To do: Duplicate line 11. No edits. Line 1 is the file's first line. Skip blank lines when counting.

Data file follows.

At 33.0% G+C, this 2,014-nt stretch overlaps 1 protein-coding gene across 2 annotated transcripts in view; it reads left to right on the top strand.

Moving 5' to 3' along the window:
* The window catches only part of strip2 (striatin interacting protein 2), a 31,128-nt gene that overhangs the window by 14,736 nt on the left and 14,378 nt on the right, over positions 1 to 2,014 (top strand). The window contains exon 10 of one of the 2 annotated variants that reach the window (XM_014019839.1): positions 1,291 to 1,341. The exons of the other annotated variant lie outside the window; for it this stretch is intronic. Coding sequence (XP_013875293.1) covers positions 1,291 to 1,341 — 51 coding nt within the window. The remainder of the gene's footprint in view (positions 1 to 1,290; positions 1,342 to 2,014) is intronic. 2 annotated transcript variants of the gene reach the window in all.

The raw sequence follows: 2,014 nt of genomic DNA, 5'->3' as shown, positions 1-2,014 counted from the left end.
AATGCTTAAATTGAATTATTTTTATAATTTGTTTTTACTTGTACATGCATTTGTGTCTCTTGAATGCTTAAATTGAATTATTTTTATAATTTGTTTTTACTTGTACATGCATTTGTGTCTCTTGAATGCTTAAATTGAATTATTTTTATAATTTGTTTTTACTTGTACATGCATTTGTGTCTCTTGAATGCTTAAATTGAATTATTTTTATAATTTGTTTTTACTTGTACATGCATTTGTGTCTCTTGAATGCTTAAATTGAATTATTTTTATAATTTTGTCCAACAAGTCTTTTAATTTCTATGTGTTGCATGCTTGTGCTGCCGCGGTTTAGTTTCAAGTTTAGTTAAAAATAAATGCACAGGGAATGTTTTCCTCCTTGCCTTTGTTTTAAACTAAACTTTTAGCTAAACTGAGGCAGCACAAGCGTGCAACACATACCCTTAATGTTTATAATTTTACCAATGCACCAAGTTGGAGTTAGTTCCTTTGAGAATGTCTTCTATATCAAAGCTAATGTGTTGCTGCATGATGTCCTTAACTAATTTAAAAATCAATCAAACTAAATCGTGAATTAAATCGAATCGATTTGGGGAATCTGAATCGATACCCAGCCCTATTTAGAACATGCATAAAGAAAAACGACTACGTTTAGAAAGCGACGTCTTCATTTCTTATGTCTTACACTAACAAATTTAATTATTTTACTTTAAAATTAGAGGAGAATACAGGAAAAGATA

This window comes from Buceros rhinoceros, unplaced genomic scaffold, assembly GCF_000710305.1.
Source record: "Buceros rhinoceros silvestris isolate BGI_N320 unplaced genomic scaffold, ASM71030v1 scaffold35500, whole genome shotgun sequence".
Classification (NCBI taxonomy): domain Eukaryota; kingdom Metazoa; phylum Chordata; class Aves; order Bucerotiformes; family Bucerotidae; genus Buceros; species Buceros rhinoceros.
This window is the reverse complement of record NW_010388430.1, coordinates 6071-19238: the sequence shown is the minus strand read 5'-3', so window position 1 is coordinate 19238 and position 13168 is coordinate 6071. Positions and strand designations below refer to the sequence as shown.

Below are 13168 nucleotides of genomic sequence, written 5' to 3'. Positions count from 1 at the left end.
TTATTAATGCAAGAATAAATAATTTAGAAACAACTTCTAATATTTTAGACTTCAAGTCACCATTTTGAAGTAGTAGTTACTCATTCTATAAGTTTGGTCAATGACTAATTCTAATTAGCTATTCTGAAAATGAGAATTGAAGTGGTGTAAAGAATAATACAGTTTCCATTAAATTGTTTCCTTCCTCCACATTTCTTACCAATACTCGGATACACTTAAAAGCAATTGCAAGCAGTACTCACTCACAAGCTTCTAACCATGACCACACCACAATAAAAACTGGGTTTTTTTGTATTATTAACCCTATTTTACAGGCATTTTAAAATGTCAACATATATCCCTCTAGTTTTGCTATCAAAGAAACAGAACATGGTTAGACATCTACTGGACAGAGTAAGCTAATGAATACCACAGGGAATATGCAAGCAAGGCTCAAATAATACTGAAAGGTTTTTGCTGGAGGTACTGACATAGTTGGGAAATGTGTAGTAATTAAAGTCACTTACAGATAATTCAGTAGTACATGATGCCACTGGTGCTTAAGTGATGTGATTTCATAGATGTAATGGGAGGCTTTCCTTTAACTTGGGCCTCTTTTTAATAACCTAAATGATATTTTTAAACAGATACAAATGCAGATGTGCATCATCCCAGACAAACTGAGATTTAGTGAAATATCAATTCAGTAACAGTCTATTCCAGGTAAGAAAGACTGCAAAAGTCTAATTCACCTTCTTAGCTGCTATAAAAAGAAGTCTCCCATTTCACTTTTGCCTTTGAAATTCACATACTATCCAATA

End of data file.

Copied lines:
TTATTAATGCAAGAATAAATAATTTAGAAACAACTTCTAATATTTTAGACTTCAAGTCACCATTTTGAAGTAGTAGTTACTCATTCTATAAGTTTGGTCAATGACTAATTCTAATTAGCTATTCTGAAAATGAGAATTGAAGTGGTGTAAAGAATAATACAGTTTCCATTAAATTGTTTCCTTCCTCCACATTTCTTACCAATACTCGGATACACTTAAAAGCAATTGCAAGCAGTACTCACTCACAAGCTTCTAACCATGACCACACCACAATAAAAACTGGGTTTTTTTGTATTATTAACCCTATTTTACAGGCATTTTAAAATGTCAACATATATCCCTCTAGTTTTGCTATCAAAGAAACAGAACATGGTTAGACATCTACTGGACAGAGTAAGCTAATGAATACCACAGGGAATATGCAAGCAAGGCTCAAATAATACTGAAAGGTTTTTGCTGGAGGTACTGACATAGTTGGGAAATGTGTAGTAATTAAAGTCACTTACAGATAATTCAGTAGTACATGATGCCACTGGTGCTTAAGTGATGTGATTTCATAGATGTAATGGGAGGCTTTCCTTTAACTTGGGCCTCTTTTTAATAACCTAAATGATATTTTTAAACAGATACAAATGCAGATGTGCATCATCCCAGACAAACTGAGATTTAGTGAAATATCAATTCAGTAACAGTCTATTCCAGGTAAGAAAGACTGCAAAAGTCTAATTCACCTTCTTAGCTGCTATAAAAAGAAGTCTCCCATTTCACTTTTGCCTTTGAAATTCACATACTATCCAATA